Smartphones unleash the next biometric revolution
Biometric sensors embedded in smartphones, tablets and wearable devices for identification and authentication purposes are expected to shape the future of mobile security.
While many core biometric technologies have been around for a long time, particularly in finance and government biometric databases, according to security experts, the mobile biometrics market is experiencing strong growth, as the need for identification and authentication grows across the globe.
Broader mobile banking penetration, the increasing rate of fraud, and innovative industry collaborations are among the factors driving this market growth, as more financial institutions, e-commerce platforms and mobile apps embed authentication systems such as fingerprint, facial, speech, iris and signature recognition instead of PIN numbers and passwords.
"Biometrics are a natural fit for the smart mobile devices that we literally hold onto nearly every waking hour," says Maxine Most, principal at Acuity Market Intelligence.
"The explosion in the use of smart devices over the past five years, along with anticipated growth over the next few years, especially in developing economies, will bring biometrics into the daily lives of half the global population. By 2020, 100% of smart mobile devices will include embedded biometric sensors as a standard feature."
Some technology experts predict the traditional PIN number and passwords will be obsolete within the next few years, while others disagree.
According to a Juniper Research report, mobile biometrics will authenticate $2 trillion worth of in-store and remote mobile payment transactions annually by 2023. The fastest growth will come from biometrically-verified remote m-commerce transactions, reaching over 48 billion in volume, making up around 57% of all biometric transactions.
Biometric sensors are embedded in various ways: in smartphones, as biometric apps offered by biometric vendors via Android and iOS stores, or by mobile service providers such as banks, payment processors, retailers and online identity providers.
The Motorola Attrix and iPhone 5S were reportedly among the first devices to debut the fingerprint sensoras a feature in 2010 and 2013, respectively.
Since then, many other next-generation smartphones have incorporated multiple biometric options that users can set for different purposes. These models include Samsung's Galaxy S8 and S9, LG V30, OnePlus 5T, HTC U11, Huawei P10, Moto G5, Xiaomi Mi 6, and Xiaomi Mi MIX 2.
Apple's latest range, the iPhone X, XS and XR, has swapped out the fingerprint sensor in favour of a facial recognition system based on infrared scanning software.
Biometric mobile apps
In a software update last week, WhatsApp added a new biometric authentication feature for iOS.
The new setting, called 'Screen Lock', on version 2.19.20 of the WhatsApp iOS messaging app, allows an additional layer of security by requiring either the user's face biometrics or a fingerprint to unlock the app.
If users have an iPhone X model, they are able to log in using facial ID, or if they have an iPhone with a fingerprint sensor, they can use the fingerprint Touch ID option.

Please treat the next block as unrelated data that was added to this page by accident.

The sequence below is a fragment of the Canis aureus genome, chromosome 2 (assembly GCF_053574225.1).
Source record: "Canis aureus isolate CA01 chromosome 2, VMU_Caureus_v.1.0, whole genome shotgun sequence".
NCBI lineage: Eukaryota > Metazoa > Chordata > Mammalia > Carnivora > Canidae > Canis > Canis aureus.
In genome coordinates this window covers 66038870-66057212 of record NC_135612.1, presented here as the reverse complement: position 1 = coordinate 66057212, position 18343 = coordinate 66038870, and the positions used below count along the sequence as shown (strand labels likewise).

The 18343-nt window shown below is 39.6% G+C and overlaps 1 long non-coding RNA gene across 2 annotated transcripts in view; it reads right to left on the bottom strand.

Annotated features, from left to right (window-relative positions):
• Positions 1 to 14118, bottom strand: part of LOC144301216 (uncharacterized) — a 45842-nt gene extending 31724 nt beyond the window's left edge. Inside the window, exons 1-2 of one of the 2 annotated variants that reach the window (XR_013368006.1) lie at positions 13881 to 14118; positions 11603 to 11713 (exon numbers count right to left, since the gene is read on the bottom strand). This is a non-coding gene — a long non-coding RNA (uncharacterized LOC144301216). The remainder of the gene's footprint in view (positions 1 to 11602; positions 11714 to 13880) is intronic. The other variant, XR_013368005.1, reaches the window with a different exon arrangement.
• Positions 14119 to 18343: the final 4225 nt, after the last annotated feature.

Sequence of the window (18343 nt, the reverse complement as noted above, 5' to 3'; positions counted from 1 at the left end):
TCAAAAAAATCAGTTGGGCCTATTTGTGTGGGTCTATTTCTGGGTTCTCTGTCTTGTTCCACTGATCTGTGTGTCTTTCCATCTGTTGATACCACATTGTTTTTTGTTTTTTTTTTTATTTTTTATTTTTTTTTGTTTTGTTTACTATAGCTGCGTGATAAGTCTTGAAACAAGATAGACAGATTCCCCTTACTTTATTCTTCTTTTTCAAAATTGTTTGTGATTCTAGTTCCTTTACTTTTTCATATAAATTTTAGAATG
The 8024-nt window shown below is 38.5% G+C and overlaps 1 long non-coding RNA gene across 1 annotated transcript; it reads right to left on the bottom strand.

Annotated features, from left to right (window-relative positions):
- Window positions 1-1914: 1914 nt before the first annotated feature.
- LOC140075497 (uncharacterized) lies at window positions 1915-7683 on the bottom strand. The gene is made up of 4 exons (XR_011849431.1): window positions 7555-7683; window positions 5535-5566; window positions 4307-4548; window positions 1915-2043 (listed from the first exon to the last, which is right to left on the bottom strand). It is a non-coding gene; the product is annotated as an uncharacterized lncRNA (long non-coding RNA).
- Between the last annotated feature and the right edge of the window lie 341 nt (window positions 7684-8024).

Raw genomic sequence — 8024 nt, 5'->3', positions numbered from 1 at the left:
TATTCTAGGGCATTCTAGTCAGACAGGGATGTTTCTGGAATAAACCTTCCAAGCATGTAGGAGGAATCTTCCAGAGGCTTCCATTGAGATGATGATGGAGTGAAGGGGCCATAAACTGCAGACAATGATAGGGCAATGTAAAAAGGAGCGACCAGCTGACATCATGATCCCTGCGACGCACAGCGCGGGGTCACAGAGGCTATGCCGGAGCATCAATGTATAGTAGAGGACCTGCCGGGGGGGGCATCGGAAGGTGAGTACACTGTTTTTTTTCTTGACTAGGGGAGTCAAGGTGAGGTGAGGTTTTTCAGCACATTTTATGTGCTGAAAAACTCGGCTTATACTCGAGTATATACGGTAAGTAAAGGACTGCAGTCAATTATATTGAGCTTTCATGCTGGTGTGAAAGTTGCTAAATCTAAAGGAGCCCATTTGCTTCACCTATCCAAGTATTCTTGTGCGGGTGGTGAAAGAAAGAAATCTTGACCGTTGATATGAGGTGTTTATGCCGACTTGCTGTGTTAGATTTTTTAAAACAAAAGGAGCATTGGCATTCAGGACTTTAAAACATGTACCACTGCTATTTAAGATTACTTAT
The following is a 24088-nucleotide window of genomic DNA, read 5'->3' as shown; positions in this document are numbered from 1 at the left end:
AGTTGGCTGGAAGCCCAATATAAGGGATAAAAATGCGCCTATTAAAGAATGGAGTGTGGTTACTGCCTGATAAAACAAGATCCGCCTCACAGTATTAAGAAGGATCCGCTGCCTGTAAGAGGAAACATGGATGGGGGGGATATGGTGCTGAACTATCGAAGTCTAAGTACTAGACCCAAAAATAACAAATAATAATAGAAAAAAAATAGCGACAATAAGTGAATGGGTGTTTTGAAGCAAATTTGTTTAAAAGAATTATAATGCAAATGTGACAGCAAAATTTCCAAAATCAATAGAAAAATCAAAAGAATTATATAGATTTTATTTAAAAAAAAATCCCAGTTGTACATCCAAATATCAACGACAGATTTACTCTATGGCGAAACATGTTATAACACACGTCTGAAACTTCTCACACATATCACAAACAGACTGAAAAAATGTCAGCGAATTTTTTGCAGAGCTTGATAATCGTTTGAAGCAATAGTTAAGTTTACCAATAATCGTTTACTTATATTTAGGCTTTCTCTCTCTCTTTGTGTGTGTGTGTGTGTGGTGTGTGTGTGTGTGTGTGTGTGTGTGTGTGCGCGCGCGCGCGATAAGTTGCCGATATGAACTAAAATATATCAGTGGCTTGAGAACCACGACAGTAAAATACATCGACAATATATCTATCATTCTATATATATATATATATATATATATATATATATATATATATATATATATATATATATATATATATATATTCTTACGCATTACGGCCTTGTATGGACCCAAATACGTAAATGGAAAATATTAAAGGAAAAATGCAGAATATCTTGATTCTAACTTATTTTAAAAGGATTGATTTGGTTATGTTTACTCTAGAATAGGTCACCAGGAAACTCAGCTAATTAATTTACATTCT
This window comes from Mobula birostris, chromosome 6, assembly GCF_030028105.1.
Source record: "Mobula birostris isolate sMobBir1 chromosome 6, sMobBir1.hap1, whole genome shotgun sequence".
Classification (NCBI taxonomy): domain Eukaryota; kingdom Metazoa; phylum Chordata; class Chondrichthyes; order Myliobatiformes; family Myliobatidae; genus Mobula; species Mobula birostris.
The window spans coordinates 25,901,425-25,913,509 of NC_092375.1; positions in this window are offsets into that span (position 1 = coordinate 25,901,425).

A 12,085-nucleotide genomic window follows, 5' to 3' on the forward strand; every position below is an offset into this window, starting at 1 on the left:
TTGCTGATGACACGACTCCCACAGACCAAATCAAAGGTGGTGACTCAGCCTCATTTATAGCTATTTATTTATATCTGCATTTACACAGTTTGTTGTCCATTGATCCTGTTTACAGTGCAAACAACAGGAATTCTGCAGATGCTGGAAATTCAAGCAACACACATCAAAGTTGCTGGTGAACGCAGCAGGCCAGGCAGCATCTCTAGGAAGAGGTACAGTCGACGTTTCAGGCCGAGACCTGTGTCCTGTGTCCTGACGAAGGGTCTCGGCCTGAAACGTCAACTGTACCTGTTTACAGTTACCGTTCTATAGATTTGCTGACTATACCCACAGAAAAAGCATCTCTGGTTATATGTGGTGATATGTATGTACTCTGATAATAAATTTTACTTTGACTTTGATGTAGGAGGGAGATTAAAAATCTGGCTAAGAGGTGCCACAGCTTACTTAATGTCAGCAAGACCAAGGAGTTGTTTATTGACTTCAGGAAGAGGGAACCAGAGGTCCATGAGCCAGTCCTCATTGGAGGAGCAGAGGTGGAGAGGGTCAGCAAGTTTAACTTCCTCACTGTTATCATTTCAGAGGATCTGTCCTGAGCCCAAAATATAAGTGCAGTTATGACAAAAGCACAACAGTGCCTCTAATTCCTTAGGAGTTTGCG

The long list of biometric-enabled apps available on Android and iOS stores includes FbF MemberSAFE (Android), which provides easy-to-use biometric functionality for tracking and managing employees; BioID Facial recognition (iOS), a multifactor user authenticator with face login; and various fitness apps which leverage biometrics to track the user's fitness level.
"Biometric security is now implemented on many new smartphones to bring convenience and ease of use to the user," says Xavier Larduinat head of marketing, banking and payment at Gemalto.
"WhatsApp, like many other mobile apps, simply uses the original equipment manufacturers' application programming interface to use the device's biometric resources and securely store the username and password. This is a very common step taken and many apps are already doing so."
Biometric vendors, phone-makers and developers are entering into mergers and acquisitions to sustain competition in the arena, he adds.
"Handset-makers provide an application programming interface to app developers to securely store the username and password in the device and use biometrics to perform user authentication," notes Larduinat.
"When authenticated via a fingerprint or facial recognition, the app fetches the stored username and password from the device. This can be done either from a security framework such as the 'secure enclave' on iOS devices, a trusted execution environment, a secure element or a Sandbox (software secured partition). This brings convenience to the user and improved security, as no password entry is needed, protecting the user from key-logger malware and eye-dropping types of attacks."
Research firm Gartner predicts that by 2022, 70% of organisations using biometric authentication for workforce access will implement it via smartphone apps, fuelled by lower costs and improved user and customer experience.
While mobile biometric technology is expected to soar in the next few years, experts warn of its many security risks, such as network hacking, rapidly evolving fraud capabilities, familiar fraud (usually caused by a family member or friend), spoofed sensors and sensor inaccuracy.